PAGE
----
Can an employee be dismissed on long-term sick leave?
Yes it is possible to dismiss an employee while they are on long-term sick leave but in order to avoid claims such as unfair dismissal and disability discrimination employers need to follow a fair and proper procedure.
Consultation with the employee
This involves keeping in touch, usually by phone, on a regular basis. The employer should keep notes of the discussions. The employer should find out how the employee is, any treatment he is having or is expected to undergo and if there is a date when return to work is envisaged.
If a potential disability or mental health issue is involved, consider how best to undertake this consultation. Be prepared to make adjustments to the process.
An employer contemplating dismissal for health reasons should first obtain a medical report.
The employee’s GP (or his consultant) is the usual starting point for a medical report; the employer should obtain a report and not rely solely on the information contained in any GP ‘fit notes’ the employee is providing.
Consider carefully the questions the employer wishes the doctor to answer. If the employee may be disabled the employer should ask for an opinion on whether the employee may meet the definition of disabled under the Equality Act 2010 and what adjustments might enable the employee to return to work.
It may be necessary to get a second opinion, if the first report is inconclusive or lacks detail. If the employer ends up with two conflicting reports, it may be advisable to get a third one.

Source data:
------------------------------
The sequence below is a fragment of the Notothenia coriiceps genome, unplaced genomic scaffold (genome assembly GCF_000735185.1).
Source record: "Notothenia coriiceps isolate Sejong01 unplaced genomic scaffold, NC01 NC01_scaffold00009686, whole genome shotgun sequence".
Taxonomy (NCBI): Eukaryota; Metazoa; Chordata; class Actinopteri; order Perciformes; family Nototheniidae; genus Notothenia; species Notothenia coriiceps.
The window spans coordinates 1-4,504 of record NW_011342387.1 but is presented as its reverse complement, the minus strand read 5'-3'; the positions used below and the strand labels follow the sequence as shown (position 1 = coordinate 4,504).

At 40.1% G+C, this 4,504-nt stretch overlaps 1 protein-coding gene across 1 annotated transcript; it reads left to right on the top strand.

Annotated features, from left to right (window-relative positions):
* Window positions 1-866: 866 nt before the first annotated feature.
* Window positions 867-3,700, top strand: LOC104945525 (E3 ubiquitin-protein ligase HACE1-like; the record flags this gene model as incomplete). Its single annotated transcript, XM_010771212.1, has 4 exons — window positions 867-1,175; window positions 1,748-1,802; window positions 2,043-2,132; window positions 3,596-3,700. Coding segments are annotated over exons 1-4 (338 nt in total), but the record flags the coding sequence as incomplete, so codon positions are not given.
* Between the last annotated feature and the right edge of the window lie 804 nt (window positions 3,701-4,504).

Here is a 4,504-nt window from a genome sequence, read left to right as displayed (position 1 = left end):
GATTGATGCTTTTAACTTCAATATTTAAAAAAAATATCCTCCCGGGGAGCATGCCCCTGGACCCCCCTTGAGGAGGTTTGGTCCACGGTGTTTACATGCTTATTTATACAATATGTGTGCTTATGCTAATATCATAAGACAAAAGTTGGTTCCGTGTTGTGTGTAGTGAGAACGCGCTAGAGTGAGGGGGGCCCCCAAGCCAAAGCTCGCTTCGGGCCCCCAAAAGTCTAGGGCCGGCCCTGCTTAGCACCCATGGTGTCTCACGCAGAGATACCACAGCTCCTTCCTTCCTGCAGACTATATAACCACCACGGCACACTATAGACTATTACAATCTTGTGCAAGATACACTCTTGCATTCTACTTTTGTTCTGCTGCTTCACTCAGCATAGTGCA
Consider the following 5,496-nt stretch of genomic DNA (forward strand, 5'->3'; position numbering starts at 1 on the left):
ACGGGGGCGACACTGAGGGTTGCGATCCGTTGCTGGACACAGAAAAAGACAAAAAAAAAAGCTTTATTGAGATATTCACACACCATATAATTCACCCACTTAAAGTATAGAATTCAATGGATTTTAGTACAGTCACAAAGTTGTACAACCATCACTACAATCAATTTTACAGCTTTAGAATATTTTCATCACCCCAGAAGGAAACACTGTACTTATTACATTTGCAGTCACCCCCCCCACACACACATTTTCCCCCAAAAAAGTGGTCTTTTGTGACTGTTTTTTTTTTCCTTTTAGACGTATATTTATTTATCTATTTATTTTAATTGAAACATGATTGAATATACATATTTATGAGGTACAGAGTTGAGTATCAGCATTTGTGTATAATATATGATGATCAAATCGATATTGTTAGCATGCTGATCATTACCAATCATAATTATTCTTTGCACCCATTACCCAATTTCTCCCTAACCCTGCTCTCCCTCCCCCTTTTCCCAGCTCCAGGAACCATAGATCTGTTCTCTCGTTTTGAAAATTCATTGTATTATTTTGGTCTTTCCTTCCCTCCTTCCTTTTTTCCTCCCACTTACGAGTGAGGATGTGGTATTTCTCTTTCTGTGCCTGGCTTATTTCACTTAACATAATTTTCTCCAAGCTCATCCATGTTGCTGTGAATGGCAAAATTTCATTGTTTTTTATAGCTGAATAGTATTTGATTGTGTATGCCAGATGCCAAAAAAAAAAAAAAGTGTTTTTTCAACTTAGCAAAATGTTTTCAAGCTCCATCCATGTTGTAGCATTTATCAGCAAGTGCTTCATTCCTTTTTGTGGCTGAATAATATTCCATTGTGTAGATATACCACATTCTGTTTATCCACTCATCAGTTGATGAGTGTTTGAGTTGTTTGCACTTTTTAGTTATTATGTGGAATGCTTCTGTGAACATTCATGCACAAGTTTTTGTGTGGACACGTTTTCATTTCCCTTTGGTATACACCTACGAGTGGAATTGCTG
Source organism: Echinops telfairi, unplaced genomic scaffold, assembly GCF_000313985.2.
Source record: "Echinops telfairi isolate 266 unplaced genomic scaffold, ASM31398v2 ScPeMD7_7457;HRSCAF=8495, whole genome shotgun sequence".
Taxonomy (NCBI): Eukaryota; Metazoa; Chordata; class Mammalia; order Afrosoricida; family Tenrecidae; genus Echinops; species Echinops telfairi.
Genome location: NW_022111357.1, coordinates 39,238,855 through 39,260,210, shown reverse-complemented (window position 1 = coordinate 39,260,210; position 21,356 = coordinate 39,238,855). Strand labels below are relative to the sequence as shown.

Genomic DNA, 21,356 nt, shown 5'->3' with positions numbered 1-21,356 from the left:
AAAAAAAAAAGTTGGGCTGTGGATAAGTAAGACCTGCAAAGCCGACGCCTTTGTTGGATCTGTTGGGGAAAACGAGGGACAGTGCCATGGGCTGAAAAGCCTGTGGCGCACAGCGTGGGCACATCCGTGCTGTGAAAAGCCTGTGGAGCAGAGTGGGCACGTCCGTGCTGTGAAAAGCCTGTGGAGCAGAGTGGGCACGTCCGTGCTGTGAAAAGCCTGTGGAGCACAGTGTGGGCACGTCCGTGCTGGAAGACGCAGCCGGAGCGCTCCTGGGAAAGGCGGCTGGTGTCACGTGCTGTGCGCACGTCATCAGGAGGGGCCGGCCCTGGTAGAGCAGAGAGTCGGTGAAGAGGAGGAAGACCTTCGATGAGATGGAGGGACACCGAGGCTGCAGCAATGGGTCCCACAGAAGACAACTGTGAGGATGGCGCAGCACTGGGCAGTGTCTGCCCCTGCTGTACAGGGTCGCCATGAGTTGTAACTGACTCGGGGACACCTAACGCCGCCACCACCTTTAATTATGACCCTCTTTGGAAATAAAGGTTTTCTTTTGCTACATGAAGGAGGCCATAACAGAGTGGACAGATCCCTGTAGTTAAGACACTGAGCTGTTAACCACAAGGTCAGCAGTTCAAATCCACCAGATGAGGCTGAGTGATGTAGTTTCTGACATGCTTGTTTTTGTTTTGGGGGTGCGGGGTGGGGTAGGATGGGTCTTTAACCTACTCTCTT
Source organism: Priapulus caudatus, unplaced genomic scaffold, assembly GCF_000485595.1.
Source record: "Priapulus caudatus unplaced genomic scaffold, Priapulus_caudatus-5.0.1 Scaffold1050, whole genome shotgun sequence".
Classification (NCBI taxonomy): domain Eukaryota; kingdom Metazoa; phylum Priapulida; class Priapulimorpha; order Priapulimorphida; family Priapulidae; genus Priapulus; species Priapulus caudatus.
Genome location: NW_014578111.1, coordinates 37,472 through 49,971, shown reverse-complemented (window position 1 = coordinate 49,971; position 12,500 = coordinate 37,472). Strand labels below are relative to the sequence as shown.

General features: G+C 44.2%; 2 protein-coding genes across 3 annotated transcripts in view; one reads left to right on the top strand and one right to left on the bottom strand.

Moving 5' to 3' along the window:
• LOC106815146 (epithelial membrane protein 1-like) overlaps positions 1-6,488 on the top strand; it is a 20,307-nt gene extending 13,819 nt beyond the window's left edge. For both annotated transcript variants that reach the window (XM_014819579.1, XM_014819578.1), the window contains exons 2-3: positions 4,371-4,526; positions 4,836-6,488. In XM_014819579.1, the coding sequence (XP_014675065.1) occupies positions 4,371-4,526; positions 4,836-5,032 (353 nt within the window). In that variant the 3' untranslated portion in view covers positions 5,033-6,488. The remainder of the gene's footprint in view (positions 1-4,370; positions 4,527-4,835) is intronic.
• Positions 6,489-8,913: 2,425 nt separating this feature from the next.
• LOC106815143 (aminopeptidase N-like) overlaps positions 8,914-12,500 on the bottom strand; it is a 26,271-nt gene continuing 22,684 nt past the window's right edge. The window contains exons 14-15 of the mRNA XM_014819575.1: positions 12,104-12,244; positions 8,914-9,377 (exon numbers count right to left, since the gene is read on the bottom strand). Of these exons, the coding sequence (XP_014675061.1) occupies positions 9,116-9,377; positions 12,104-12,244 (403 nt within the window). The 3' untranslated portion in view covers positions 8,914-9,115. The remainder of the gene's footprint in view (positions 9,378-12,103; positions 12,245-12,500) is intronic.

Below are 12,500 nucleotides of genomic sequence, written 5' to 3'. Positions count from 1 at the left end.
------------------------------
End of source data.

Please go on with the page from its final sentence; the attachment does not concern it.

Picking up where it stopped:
From 2015, employees on sick leave may be referred by their GP to the new Fit for Work Service (formerly known as the Health and Work Service) regarding a return to work plan. If so, the plan will be a key source of information about the condition, whether/when a return to work may be possible and any possible adjustments if the employee is disabled.
Consider disability issues and alternative employment
If the employee is disabled (and, if in doubt, the employer should err on the side of caution) the employer will first need to think about any reasonable adjustments to enable the employee to come back to work, or adjustments to implement when the employee does return, as an alternative to dismissing the employee. This process should involve a review of the medical evidence and discussion of possible adjustments with the employee.
The employer should document the discussions with the employee and any adjustments put in place and review them when the employee has been back at work for an appropriate time.
If the employee cannot return to his job, even with adjustments, the employer should consider if there is alternative work he could do instead and discuss this with the employee. Having gone through the steps identified above, the employer may need to proceed to dismissal. That being the case Harris Law will be happy to talk you through the dismissal procedure. Why not download our free guide to Sickness Absence by clicking on the link below.